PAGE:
Autumn colour is always a bit disappointing at Mansard House – with the exception of this year.
I think it’s a soil/climate thing. Firstly, our soil is a very silty sandy loam with a very high leaching rate – in other words, water can easily wash out any goodness in the soil. If you think about it, autumn leaf colour is partly dependent on pigments (i.e. orange carotenoids) persisting in the leaf once all the chlorophyll has vacated dormancy. I believe many of the pigments derive from the soil, having been taken up by the tree and deposited in the leaves for autumn disposal. If the soil is deficient in the first place, perhaps this may be a reason? We are extremely manganese deficient, so much so, that the leaves of many trees and shrubs look quite sickly by July.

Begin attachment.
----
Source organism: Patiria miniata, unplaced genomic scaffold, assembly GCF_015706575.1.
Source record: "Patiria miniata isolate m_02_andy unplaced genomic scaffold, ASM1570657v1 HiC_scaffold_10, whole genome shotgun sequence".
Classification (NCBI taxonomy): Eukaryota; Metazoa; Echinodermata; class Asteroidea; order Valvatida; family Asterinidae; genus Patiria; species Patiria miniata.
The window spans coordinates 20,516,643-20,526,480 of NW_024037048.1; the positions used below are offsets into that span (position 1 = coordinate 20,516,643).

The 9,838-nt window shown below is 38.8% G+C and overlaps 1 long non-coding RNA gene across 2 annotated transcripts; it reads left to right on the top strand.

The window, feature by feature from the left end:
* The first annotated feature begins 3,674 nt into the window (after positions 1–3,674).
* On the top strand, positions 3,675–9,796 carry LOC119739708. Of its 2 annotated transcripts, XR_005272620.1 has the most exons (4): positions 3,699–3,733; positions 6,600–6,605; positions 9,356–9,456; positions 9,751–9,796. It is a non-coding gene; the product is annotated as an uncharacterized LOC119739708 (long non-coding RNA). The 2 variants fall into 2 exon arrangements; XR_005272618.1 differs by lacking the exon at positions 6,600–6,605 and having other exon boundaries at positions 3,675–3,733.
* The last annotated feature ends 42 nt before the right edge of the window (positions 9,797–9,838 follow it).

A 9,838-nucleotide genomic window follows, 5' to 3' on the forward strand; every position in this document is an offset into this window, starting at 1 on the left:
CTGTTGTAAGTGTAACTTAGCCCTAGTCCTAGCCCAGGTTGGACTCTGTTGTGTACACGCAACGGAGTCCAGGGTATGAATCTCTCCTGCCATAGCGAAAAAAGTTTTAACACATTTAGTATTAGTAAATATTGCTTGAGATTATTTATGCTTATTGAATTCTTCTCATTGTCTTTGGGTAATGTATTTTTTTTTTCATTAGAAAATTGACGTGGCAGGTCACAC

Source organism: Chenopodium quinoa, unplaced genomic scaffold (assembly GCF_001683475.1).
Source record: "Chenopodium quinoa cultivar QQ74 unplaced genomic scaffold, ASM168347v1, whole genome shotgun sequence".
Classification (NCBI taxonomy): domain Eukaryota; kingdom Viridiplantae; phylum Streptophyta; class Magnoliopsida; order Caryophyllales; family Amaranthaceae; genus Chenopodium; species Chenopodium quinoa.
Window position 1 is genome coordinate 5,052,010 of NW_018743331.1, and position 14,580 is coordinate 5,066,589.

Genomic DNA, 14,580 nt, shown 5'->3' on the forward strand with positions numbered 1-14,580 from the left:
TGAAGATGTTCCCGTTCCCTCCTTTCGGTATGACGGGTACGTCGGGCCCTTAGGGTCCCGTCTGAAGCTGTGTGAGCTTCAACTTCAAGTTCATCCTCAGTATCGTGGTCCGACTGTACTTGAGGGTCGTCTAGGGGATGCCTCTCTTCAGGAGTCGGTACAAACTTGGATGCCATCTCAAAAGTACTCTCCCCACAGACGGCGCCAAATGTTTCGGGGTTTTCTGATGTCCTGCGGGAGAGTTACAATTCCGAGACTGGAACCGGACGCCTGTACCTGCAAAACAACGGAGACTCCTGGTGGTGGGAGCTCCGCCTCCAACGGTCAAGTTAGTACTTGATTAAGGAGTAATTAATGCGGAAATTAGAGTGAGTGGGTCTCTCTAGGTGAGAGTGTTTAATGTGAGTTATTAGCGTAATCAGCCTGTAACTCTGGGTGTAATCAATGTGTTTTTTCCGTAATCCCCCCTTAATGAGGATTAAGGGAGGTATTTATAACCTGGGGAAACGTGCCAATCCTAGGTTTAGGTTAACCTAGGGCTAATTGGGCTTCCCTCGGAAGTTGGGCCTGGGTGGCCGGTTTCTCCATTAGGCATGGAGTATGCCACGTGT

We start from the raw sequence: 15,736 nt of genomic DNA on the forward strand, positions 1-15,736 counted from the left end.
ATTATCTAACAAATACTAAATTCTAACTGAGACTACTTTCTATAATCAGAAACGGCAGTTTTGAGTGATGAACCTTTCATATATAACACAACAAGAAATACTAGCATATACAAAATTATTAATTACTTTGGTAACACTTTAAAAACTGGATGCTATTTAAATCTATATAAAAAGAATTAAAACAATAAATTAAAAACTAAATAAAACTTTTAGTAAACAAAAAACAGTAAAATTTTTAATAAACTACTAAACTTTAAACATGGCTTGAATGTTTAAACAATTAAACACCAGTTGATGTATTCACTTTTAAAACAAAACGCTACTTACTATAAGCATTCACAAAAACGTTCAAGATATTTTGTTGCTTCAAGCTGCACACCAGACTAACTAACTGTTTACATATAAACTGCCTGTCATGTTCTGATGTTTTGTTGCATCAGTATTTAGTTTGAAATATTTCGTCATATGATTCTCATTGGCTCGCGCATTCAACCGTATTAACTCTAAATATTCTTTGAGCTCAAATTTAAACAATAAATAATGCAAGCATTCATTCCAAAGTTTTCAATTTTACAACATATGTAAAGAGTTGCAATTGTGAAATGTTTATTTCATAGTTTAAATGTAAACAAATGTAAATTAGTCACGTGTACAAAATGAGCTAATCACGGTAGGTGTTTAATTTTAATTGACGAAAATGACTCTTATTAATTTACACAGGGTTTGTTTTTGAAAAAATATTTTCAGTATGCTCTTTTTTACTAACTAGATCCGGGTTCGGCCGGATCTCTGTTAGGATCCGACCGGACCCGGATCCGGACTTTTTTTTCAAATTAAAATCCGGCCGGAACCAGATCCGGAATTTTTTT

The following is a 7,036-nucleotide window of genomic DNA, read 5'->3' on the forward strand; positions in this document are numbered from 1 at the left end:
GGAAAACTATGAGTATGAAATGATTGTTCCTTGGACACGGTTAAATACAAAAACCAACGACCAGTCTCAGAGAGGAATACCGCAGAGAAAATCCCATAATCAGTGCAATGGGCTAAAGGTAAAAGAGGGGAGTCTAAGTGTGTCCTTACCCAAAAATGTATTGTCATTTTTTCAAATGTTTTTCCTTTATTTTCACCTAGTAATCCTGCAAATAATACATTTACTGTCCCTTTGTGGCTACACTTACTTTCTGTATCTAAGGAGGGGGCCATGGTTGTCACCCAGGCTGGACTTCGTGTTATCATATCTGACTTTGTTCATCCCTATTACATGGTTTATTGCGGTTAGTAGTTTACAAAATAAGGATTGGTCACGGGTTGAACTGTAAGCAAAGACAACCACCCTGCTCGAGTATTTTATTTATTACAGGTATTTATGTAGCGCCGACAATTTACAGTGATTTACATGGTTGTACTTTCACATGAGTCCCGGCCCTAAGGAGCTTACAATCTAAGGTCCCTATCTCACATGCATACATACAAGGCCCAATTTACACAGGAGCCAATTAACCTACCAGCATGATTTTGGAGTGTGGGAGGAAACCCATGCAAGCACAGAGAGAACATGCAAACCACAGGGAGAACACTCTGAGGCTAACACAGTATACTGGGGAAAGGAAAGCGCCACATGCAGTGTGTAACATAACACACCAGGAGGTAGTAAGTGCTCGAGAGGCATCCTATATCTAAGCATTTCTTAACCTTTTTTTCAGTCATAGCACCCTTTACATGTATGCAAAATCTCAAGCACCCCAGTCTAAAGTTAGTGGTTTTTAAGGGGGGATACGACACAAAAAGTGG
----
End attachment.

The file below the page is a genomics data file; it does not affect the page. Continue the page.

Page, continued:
Secondly, despite Suffolk being the driest county in the UK, most of our land is essentially water meadow, so many of the tree roots are close or within the soil water table. And trees on the surrounding higher ground, definitely colour up better. But don’t ask my why.
One quickly learns to appreciate what little colour we do get, but this year has been more prolonged and better than usual. I wonder if the early cold snap caused the green chlorophyll to quickly vacate, therefore exposing what pigments managed to get deposited into the leaves exposed to their best?